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EU energy policy misses the mark

Recent proposals to reform EU energy markets miss the point according to energy expert Michael Hogan.  The EU’s approach involves changes to the way the wholesale and consumer energy markets operate.  But this misses the real problem:

“The principal cause of the financial woes plaguing the power sector is not market design. It is rather a glut of old, inflexible baseload generation—primarily, but not exclusively coal-fired—that is surplus to requirements and incompatible with the power system’s growing need for more flexible resources.”

The EU is seeking reform because, like the UK, officials fear that a lack of generating capacity threatens power outages in the near future.  But Hogan points to the current of excess coal capacity that has left us drowning in the wrong kind of electricity:

“The top priority in restoring a healthy investment climate to the power sector should be a targeted, ‘smart’ programme for permanently retiring inflexible, old baseload plants as quickly as they become surplus to requirements. To support this, a new, regional, independent framework for assessing generation adequacy must be created—one that fairly accounts for all resources, including energy efficiency, demand response, storage, and interconnection.”

Hogan is highly critical of current arrangements that favour large established fossil fuel companies at the expense of new and more flexible low carbon generation.  This is a particular problem on the demand side, where:

“Decarbonisation of the heat and transport sectors is expected to rely heavily on electrification, and yet the strategies for those new sources of electric demand are being developed without adequate coordination with power market strategies.”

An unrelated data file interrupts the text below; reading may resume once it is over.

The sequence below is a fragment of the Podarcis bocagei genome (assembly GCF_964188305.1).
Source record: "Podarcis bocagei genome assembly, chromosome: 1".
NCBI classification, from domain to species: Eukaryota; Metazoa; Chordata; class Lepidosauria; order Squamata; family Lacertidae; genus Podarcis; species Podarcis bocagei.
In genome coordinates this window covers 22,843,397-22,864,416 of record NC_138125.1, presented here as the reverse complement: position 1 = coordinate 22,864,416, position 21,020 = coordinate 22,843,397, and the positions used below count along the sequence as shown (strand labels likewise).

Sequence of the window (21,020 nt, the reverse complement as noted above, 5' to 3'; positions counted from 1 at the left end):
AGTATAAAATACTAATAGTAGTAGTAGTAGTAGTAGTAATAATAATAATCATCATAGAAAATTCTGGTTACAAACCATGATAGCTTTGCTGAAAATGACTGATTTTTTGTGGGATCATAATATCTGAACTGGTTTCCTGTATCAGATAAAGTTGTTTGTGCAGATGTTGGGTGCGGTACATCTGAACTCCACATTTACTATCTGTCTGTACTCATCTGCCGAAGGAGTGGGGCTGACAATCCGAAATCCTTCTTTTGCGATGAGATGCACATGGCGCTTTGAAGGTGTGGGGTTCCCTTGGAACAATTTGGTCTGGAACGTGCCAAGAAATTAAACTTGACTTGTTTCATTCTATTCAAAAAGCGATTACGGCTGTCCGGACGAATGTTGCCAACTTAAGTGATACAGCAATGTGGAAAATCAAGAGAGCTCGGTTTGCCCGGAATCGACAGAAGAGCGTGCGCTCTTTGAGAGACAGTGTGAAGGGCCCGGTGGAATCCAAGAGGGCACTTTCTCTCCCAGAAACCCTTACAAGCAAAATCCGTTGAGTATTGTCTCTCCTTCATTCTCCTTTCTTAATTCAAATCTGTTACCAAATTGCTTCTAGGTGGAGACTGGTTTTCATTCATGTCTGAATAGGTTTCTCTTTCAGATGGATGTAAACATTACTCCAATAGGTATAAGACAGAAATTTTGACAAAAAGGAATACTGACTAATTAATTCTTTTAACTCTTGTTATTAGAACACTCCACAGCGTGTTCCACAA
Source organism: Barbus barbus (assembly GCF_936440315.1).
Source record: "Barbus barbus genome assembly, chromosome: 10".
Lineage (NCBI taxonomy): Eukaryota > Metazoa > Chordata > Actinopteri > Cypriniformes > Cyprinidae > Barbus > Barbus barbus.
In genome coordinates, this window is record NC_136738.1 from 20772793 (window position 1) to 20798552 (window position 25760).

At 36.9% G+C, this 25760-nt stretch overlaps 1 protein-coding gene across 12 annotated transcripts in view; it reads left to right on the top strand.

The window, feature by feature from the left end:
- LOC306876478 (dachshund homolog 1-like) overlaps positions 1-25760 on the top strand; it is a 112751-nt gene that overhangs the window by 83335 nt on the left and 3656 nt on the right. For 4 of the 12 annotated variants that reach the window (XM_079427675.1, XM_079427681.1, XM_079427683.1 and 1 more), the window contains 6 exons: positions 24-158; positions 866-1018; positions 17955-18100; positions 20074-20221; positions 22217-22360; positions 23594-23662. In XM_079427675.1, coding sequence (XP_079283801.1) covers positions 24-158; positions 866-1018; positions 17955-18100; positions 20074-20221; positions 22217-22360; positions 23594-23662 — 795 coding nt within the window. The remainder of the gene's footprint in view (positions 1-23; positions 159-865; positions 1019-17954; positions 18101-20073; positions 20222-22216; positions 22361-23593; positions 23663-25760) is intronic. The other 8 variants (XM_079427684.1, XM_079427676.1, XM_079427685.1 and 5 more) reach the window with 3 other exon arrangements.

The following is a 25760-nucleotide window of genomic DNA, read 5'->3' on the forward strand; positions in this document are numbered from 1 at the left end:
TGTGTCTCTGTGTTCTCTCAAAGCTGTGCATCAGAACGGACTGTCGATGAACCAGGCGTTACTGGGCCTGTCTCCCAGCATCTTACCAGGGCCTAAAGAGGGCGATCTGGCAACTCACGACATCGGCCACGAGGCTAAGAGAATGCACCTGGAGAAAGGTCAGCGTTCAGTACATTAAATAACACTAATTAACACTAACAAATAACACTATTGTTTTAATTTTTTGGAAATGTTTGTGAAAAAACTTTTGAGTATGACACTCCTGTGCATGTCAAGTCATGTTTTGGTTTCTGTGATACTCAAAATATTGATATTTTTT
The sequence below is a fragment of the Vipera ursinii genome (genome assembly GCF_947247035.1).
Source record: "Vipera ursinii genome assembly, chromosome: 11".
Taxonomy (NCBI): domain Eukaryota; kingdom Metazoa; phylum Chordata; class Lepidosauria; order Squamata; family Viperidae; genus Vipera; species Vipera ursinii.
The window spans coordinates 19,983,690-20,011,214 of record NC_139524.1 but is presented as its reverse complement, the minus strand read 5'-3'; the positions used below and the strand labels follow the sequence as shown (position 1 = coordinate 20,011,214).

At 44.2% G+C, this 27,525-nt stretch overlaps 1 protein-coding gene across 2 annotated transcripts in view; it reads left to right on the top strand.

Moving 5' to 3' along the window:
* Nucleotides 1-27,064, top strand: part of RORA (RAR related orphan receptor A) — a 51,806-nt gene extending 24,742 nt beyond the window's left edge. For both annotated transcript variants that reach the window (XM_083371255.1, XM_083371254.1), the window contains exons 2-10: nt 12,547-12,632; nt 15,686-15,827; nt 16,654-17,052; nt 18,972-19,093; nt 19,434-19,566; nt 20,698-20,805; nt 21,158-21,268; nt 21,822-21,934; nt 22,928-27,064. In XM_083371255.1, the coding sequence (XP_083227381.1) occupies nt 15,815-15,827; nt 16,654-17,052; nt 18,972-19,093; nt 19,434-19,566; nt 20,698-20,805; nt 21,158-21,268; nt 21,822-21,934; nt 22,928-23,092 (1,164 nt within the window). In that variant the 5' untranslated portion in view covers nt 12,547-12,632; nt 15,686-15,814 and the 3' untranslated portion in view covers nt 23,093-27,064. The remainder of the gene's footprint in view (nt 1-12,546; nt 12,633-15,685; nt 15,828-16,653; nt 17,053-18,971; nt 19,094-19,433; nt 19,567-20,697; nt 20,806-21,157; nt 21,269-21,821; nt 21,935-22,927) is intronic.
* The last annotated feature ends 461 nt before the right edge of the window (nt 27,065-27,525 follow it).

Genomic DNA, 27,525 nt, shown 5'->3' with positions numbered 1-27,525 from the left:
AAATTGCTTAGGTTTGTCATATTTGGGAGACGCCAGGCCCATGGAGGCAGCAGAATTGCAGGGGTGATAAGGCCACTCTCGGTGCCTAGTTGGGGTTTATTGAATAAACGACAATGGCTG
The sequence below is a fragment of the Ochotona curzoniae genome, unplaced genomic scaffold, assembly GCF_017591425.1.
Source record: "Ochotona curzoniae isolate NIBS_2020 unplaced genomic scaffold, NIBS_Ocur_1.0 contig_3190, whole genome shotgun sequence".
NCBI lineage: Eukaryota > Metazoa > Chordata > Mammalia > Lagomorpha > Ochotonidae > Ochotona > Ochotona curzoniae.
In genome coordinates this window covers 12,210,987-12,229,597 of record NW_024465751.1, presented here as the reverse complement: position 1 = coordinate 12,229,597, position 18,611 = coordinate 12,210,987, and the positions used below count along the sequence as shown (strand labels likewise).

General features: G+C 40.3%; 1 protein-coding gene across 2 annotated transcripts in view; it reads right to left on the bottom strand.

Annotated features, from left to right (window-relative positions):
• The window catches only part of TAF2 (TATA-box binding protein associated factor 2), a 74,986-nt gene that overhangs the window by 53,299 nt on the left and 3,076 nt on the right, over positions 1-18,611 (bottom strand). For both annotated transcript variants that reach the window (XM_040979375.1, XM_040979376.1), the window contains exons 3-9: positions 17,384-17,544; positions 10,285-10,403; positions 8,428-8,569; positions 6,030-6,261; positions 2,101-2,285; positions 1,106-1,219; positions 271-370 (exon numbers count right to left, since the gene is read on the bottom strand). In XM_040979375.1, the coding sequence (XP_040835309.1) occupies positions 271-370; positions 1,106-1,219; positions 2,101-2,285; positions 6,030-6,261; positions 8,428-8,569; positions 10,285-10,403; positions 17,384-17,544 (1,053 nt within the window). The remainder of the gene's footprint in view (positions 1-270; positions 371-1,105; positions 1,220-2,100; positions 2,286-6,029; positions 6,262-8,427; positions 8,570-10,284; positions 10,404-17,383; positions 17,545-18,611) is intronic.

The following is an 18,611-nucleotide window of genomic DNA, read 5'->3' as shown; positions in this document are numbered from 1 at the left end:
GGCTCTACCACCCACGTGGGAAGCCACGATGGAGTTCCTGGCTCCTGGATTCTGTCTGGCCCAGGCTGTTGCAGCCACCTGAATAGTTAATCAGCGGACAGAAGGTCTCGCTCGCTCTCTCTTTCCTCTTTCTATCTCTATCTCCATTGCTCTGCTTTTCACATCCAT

This echoes a concern I have raised many times, that the development of electric vehicles, electric smart appliances and electric heating systems will fail because the current approach to energy markets is not providing either the capacity or low carbon mix that we will need in future.  The real threat is that, as demand increases, capacity shrinks and prices inevitably rise, this will favour business as usual on the part of the existing large energy corporations.  As Hogan warns:

“It would be foolish to expect any market design to succeed unless the conditions necessary for success are in place. From the wholesale to the retail level, consumers, regulators, and government must have confidence that they are not going to be exploited by a few large, incumbent generators and suppliers.”

I wait to see the eventual outcome of the EU’s proposals… but not with baited breath!

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